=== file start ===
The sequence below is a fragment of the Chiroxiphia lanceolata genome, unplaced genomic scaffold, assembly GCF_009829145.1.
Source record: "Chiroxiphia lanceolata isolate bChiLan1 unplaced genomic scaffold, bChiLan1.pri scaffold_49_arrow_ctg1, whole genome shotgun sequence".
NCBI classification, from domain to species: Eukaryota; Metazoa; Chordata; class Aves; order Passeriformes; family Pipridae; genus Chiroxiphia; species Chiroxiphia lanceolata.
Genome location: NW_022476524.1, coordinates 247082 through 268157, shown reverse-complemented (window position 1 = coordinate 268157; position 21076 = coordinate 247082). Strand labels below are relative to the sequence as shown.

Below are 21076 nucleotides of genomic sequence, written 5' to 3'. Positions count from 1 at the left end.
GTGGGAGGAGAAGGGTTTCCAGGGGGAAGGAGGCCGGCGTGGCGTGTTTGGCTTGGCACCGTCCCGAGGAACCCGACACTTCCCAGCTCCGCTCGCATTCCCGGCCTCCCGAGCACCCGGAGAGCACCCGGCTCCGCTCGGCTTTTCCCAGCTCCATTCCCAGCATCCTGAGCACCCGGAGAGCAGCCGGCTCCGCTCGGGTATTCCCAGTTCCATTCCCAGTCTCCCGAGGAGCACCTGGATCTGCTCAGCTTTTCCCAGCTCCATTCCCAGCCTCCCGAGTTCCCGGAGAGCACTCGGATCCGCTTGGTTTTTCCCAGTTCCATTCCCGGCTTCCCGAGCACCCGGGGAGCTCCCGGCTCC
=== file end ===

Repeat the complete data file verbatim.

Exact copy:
The sequence below is a fragment of the Chiroxiphia lanceolata genome, unplaced genomic scaffold, assembly GCF_009829145.1.
Source record: "Chiroxiphia lanceolata isolate bChiLan1 unplaced genomic scaffold, bChiLan1.pri scaffold_49_arrow_ctg1, whole genome shotgun sequence".
NCBI classification, from domain to species: Eukaryota; Metazoa; Chordata; class Aves; order Passeriformes; family Pipridae; genus Chiroxiphia; species Chiroxiphia lanceolata.
Genome location: NW_022476524.1, coordinates 247082 through 268157, shown reverse-complemented (window position 1 = coordinate 268157; position 21076 = coordinate 247082). Strand labels below are relative to the sequence as shown.

Below are 21076 nucleotides of genomic sequence, written 5' to 3'. Positions count from 1 at the left end.
GTGGGAGGAGAAGGGTTTCCAGGGGGAAGGAGGCCGGCGTGGCGTGTTTGGCTTGGCACCGTCCCGAGGAACCCGACACTTCCCAGCTCCGCTCGCATTCCCGGCCTCCCGAGCACCCGGAGAGCACCCGGCTCCGCTCGGCTTTTCCCAGCTCCATTCCCAGCATCCTGAGCACCCGGAGAGCAGCCGGCTCCGCTCGGGTATTCCCAGTTCCATTCCCAGTCTCCCGAGGAGCACCTGGATCTGCTCAGCTTTTCCCAGCTCCATTCCCAGCCTCCCGAGTTCCCGGAGAGCACTCGGATCCGCTTGGTTTTTCCCAGTTCCATTCCCGGCTTCCCGAGCACCCGGGGAGCTCCCGGCTCC